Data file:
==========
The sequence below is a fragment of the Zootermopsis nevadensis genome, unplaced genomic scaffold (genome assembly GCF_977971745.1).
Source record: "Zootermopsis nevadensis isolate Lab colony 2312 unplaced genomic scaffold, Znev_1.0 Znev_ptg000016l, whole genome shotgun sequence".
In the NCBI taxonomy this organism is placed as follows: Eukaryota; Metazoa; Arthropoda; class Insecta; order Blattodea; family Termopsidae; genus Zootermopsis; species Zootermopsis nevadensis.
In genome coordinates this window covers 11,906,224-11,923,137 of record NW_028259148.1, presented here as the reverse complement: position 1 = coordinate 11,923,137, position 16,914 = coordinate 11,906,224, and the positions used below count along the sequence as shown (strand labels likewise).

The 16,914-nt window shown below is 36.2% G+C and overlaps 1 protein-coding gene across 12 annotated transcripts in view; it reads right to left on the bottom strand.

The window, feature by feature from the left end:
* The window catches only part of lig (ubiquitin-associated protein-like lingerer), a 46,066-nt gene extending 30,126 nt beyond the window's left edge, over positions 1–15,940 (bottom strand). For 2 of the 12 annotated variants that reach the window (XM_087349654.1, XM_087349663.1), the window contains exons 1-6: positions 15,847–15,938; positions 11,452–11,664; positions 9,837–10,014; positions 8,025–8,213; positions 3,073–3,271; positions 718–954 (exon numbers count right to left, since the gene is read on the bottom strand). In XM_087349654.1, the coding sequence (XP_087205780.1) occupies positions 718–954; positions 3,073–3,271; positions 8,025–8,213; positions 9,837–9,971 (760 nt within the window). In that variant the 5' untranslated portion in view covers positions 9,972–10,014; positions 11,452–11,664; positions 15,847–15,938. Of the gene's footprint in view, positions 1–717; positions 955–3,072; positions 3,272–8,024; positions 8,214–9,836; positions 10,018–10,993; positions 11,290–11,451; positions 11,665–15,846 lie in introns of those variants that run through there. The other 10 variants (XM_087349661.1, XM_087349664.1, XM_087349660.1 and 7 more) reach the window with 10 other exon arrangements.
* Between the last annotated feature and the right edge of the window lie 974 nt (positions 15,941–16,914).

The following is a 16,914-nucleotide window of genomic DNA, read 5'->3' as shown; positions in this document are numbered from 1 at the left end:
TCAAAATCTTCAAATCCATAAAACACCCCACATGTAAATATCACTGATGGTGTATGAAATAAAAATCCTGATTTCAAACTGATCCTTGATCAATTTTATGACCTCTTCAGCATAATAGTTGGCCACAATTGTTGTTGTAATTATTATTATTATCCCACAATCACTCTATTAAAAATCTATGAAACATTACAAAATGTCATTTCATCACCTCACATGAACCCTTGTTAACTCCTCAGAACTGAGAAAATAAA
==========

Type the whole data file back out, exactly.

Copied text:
The sequence below is a fragment of the Zootermopsis nevadensis genome, unplaced genomic scaffold (genome assembly GCF_977971745.1).
Source record: "Zootermopsis nevadensis isolate Lab colony 2312 unplaced genomic scaffold, Znev_1.0 Znev_ptg000016l, whole genome shotgun sequence".
In the NCBI taxonomy this organism is placed as follows: Eukaryota; Metazoa; Arthropoda; class Insecta; order Blattodea; family Termopsidae; genus Zootermopsis; species Zootermopsis nevadensis.
In genome coordinates this window covers 11,906,224-11,923,137 of record NW_028259148.1, presented here as the reverse complement: position 1 = coordinate 11,923,137, position 16,914 = coordinate 11,906,224, and the positions used below count along the sequence as shown (strand labels likewise).

The 16,914-nt window shown below is 36.2% G+C and overlaps 1 protein-coding gene across 12 annotated transcripts in view; it reads right to left on the bottom strand.

The window, feature by feature from the left end:
* The window catches only part of lig (ubiquitin-associated protein-like lingerer), a 46,066-nt gene extending 30,126 nt beyond the window's left edge, over positions 1–15,940 (bottom strand). For 2 of the 12 annotated variants that reach the window (XM_087349654.1, XM_087349663.1), the window contains exons 1-6: positions 15,847–15,938; positions 11,452–11,664; positions 9,837–10,014; positions 8,025–8,213; positions 3,073–3,271; positions 718–954 (exon numbers count right to left, since the gene is read on the bottom strand). In XM_087349654.1, the coding sequence (XP_087205780.1) occupies positions 718–954; positions 3,073–3,271; positions 8,025–8,213; positions 9,837–9,971 (760 nt within the window). In that variant the 5' untranslated portion in view covers positions 9,972–10,014; positions 11,452–11,664; positions 15,847–15,938. Of the gene's footprint in view, positions 1–717; positions 955–3,072; positions 3,272–8,024; positions 8,214–9,836; positions 10,018–10,993; positions 11,290–11,451; positions 11,665–15,846 lie in introns of those variants that run through there. The other 10 variants (XM_087349661.1, XM_087349664.1, XM_087349660.1 and 7 more) reach the window with 10 other exon arrangements.
* Between the last annotated feature and the right edge of the window lie 974 nt (positions 15,941–16,914).

The following is a 16,914-nucleotide window of genomic DNA, read 5'->3' as shown; positions in this document are numbered from 1 at the left end:
TCAAAATCTTCAAATCCATAAAACACCCCACATGTAAATATCACTGATGGTGTATGAAATAAAAATCCTGATTTCAAACTGATCCTTGATCAATTTTATGACCTCTTCAGCATAATAGTTGGCCACAATTGTTGTTGTAATTATTATTATTATCCCACAATCACTCTATTAAAAATCTATGAAACATTACAAAATGTCATTTCATCACCTCACATGAACCCTTGTTAACTCCTCAGAACTGAGAAAATAAA